They will collect and deposit the rent, pay any bills (mortgage, taxes, insurance, association, water/sewer, gardener, pool, management, etc.);

Prepare a monthly financial statement, and make quarterly inspections (watch this area carefully as even some of the "legitimate firms" that charge 10 percent have a very poor "property manager to properties managed" ratio).

An engineer friend/client calculated that one of our competitors had over 125 single-family or condo properties per property manager; thus with an average of only 65 work days in a quarter, they were inspecting two properties per day along with all of their other duties.

Believe me it can't be done. You have hit on the other big scam in rental housing management -- maintenance. Most firms low-ball the management fee (7 percent, 8 percent or 9 percent) and they make it up on markups on maintenance. This includes high markups on labor (pay the maintenance person $10 per hour, but charge you $25) and materials -- 20 percent to 50 percent more than you could get yourself at Home Depot.

The only way I know to keep from getting overcharged in this area is to do it yourself (only feasible if you are in the area, and then why would you need the property manager) or hire a firm that does not mark up labor or materials.

A lack of interest

Q: We're renting out a home and the new tenant wants to get interest on his security deposit. The standard rental agreement we signed with him specifically states he is not entitled to receive any interest on it, but he feels entitled to it anyway, claiming he's always received it from other landlords. We don't want to give it to him, but he wants a good reason as to why he shouldn't get it. Can you please give us one?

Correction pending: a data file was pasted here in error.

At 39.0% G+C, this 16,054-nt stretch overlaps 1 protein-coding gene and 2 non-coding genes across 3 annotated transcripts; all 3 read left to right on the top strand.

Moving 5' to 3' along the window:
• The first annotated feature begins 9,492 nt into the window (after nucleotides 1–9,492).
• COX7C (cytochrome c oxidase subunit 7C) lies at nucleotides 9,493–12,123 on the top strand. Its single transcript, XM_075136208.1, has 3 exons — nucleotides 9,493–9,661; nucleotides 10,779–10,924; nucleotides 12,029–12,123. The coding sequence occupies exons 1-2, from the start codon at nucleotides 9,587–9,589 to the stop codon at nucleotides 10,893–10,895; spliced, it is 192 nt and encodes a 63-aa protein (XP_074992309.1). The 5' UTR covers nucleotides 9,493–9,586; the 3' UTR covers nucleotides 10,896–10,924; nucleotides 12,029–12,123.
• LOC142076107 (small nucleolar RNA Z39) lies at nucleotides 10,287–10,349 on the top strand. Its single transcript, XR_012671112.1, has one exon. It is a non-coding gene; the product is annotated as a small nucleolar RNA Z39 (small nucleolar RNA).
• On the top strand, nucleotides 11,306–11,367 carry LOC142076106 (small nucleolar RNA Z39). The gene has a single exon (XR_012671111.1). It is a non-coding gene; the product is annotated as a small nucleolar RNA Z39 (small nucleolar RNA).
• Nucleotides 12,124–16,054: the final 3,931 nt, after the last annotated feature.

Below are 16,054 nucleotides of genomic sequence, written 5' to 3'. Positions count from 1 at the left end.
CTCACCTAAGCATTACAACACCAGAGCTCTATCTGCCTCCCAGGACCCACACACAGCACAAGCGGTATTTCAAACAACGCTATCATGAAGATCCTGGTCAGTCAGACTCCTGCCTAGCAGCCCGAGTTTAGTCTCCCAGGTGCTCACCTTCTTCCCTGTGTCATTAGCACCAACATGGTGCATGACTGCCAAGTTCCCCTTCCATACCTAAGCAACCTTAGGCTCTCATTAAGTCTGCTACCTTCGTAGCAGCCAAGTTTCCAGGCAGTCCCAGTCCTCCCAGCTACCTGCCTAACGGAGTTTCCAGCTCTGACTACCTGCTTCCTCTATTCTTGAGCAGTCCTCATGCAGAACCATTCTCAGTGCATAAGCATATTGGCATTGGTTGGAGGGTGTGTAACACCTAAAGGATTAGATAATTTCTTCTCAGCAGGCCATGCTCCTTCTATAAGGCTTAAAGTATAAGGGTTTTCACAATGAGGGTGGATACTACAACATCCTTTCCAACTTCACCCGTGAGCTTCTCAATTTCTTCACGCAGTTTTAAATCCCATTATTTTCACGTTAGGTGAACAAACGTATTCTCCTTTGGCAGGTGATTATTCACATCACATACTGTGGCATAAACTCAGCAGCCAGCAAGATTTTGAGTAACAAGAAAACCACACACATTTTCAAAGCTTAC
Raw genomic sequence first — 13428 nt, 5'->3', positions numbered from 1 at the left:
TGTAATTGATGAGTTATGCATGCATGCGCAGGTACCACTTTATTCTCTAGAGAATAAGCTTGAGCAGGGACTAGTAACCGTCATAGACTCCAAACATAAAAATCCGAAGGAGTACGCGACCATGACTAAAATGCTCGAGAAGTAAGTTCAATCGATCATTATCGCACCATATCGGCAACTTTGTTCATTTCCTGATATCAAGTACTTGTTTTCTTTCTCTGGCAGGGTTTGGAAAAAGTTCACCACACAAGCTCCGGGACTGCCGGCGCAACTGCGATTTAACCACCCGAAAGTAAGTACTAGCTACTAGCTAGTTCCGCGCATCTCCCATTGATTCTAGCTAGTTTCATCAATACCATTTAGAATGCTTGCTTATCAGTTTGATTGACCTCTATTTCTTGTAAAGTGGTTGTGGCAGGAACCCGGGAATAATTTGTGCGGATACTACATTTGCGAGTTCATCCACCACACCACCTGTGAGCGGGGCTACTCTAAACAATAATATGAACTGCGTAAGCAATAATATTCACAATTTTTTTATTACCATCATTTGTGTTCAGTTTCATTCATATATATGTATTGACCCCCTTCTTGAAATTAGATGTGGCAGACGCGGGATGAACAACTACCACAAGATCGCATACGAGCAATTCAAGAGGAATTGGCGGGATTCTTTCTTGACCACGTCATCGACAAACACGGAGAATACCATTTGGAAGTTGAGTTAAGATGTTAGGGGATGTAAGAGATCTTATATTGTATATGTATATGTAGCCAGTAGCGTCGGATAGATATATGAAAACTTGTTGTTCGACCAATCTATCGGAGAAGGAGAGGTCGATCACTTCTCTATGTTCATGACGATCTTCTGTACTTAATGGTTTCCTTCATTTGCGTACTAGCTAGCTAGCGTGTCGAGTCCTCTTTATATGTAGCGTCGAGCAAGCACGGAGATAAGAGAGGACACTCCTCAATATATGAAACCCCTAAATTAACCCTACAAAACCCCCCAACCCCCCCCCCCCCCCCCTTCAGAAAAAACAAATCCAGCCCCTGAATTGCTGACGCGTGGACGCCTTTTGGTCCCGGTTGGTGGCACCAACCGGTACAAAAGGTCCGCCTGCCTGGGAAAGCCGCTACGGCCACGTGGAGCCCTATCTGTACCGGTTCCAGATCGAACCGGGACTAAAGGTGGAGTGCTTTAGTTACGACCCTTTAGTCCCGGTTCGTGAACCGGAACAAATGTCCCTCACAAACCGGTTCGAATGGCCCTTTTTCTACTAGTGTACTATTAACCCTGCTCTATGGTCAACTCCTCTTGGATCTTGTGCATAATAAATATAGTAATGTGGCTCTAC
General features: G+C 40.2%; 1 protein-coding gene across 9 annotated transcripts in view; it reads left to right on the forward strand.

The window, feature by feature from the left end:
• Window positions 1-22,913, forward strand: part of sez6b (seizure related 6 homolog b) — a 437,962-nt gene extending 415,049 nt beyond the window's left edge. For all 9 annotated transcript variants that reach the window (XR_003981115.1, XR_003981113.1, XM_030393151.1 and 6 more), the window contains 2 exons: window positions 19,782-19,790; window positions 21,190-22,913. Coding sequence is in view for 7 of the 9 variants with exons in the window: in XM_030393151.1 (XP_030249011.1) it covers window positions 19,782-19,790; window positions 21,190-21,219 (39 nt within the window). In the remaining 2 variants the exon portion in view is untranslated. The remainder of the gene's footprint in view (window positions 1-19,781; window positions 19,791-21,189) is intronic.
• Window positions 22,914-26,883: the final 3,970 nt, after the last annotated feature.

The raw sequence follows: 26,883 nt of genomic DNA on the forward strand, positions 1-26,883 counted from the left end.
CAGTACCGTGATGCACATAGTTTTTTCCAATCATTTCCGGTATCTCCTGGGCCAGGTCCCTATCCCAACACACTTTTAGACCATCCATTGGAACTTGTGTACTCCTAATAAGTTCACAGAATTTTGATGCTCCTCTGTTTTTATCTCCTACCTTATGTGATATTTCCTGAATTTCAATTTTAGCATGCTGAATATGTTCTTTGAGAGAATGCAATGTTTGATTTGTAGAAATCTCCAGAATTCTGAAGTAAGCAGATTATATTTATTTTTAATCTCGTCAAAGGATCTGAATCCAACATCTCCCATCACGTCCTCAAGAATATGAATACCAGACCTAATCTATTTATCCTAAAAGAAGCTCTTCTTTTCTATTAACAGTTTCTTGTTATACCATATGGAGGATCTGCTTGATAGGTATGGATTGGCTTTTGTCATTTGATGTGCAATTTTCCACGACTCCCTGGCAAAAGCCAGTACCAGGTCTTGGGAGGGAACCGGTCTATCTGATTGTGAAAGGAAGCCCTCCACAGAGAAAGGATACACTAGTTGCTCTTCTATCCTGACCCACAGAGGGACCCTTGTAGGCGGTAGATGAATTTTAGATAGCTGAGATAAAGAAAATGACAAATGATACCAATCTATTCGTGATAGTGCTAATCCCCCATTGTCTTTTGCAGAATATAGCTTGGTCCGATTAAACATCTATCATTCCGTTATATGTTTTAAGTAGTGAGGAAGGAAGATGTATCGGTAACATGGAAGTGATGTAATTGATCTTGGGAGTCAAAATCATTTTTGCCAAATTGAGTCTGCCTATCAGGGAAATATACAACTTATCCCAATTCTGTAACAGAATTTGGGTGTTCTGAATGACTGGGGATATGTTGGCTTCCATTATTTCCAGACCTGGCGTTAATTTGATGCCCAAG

A: Griswold -- The first reason is that (unless you are in a rent control area) there is no legal requirement to pay interest. The second reason is the amount of interest is minimal.

I don't know about you, but I cannot generate more than 1 percent to 2 percent on small amounts of liquid funds in a checking account or passbook savings account. Based on my experience, the average tenant stays less than one year. Thus, the interest earned is nominal. The typical security deposit is relatively small, too. With the typical $500 security deposit, the interest would only be $5 to $10 in a year. These are the best reasons I know.

Of course, there is no law that says you cannot pay interest on their deposit. Thus, if this is a really desirable tenant (who treats the property well, is going to stay for an extended term, and has paid a very large deposit), then maybe you want to offer them a flat amount at the end of each year in lieu of interest as an incentive.

It should also be tied to certain criteria such as they must be current with all rent, have paid on time throughout the year, have caused or allowed no damage to your property, etc. This could be a win-win situation.

On call, all the time

Q: What rights does the landlord have when selling my currently leased residence? Do I have to have a lockbox? How available must I be to show my place, and with how much notice?

My lease states that all reasonable efforts to help sell the place must be made, but that is unclear to me. The real estate agent wants me to be available every day for eight hours (with only two hours notice to show), or have a lockbox, which I am refusing at this point.

A: Smith -- California landlords have the right to enter a rental property to show it to prospective buyers, lenders and renters. California Civil Code section 1954 offers some hints and guidelines on how and when entries are to be made.